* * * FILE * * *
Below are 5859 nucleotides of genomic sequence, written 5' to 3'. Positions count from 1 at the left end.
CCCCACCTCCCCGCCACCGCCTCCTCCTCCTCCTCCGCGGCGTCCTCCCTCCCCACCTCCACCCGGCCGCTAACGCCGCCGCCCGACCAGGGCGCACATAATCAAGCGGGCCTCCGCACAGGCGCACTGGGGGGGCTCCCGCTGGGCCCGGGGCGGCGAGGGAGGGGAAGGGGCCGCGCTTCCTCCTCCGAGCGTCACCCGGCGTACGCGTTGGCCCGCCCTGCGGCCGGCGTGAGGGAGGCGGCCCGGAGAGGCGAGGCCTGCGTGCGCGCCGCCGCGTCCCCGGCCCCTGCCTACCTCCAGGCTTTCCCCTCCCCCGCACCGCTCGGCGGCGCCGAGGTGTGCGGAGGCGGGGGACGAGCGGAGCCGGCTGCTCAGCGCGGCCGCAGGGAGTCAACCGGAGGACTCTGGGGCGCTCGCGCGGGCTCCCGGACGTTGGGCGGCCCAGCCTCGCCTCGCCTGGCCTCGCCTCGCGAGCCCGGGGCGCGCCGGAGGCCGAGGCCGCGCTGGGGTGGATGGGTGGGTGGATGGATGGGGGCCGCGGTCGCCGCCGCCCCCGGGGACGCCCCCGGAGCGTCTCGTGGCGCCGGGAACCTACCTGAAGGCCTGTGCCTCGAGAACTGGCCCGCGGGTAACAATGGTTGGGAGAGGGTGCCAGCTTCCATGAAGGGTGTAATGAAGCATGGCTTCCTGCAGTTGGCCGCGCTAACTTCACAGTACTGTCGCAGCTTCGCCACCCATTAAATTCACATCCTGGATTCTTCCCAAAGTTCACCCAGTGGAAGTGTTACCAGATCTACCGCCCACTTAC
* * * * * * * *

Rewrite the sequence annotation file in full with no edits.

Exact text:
Below are 5859 nucleotides of genomic sequence, written 5' to 3'. Positions count from 1 at the left end.
CCCCACCTCCCCGCCACCGCCTCCTCCTCCTCCTCCGCGGCGTCCTCCCTCCCCACCTCCACCCGGCCGCTAACGCCGCCGCCCGACCAGGGCGCACATAATCAAGCGGGCCTCCGCACAGGCGCACTGGGGGGGCTCCCGCTGGGCCCGGGGCGGCGAGGGAGGGGAAGGGGCCGCGCTTCCTCCTCCGAGCGTCACCCGGCGTACGCGTTGGCCCGCCCTGCGGCCGGCGTGAGGGAGGCGGCCCGGAGAGGCGAGGCCTGCGTGCGCGCCGCCGCGTCCCCGGCCCCTGCCTACCTCCAGGCTTTCCCCTCCCCCGCACCGCTCGGCGGCGCCGAGGTGTGCGGAGGCGGGGGACGAGCGGAGCCGGCTGCTCAGCGCGGCCGCAGGGAGTCAACCGGAGGACTCTGGGGCGCTCGCGCGGGCTCCCGGACGTTGGGCGGCCCAGCCTCGCCTCGCCTGGCCTCGCCTCGCGAGCCCGGGGCGCGCCGGAGGCCGAGGCCGCGCTGGGGTGGATGGGTGGGTGGATGGATGGGGGCCGCGGTCGCCGCCGCCCCCGGGGACGCCCCCGGAGCGTCTCGTGGCGCCGGGAACCTACCTGAAGGCCTGTGCCTCGAGAACTGGCCCGCGGGTAACAATGGTTGGGAGAGGGTGCCAGCTTCCATGAAGGGTGTAATGAAGCATGGCTTCCTGCAGTTGGCCGCGCTAACTTCACAGTACTGTCGCAGCTTCGCCACCCATTAAATTCACATCCTGGATTCTTCCCAAAGTTCACCCAGTGGAAGTGTTACCAGATCTACCGCCCACTTAC